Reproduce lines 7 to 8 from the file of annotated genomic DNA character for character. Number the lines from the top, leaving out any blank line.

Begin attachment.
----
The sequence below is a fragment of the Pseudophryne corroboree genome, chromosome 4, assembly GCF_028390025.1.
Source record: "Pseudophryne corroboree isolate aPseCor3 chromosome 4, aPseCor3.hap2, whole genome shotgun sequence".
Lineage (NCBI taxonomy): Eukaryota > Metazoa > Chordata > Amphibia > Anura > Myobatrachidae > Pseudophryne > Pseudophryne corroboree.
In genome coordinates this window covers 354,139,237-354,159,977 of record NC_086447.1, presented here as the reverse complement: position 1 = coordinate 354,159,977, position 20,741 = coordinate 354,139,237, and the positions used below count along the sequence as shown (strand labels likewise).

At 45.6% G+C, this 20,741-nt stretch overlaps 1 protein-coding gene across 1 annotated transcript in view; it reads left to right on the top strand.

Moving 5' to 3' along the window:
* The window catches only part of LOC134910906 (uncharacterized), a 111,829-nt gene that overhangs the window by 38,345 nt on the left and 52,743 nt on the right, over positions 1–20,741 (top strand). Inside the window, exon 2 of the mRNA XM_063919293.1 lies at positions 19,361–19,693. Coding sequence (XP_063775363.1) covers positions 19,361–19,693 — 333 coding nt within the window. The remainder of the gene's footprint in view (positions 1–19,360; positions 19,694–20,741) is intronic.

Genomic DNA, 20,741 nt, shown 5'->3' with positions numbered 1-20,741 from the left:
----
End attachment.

* The window catches only part of LOC134910906 (uncharacterized), a 111,829-nt gene that overhangs the window by 38,345 nt on the left and 52,743 nt on the right, over positions 1–20,741 (top strand). Inside the window, exon 2 of the mRNA XM_063919293.1 lies at positions 19,361–19,693. Coding sequence (XP_063775363.1) covers positions 19,361–19,693 — 333 coding nt within the window. The remainder of the gene's footprint in view (positions 1–19,360; positions 19,694–20,741) is intronic.

Genomic DNA, 20,741 nt, shown 5'->3' with positions numbered 1-20,741 from the left: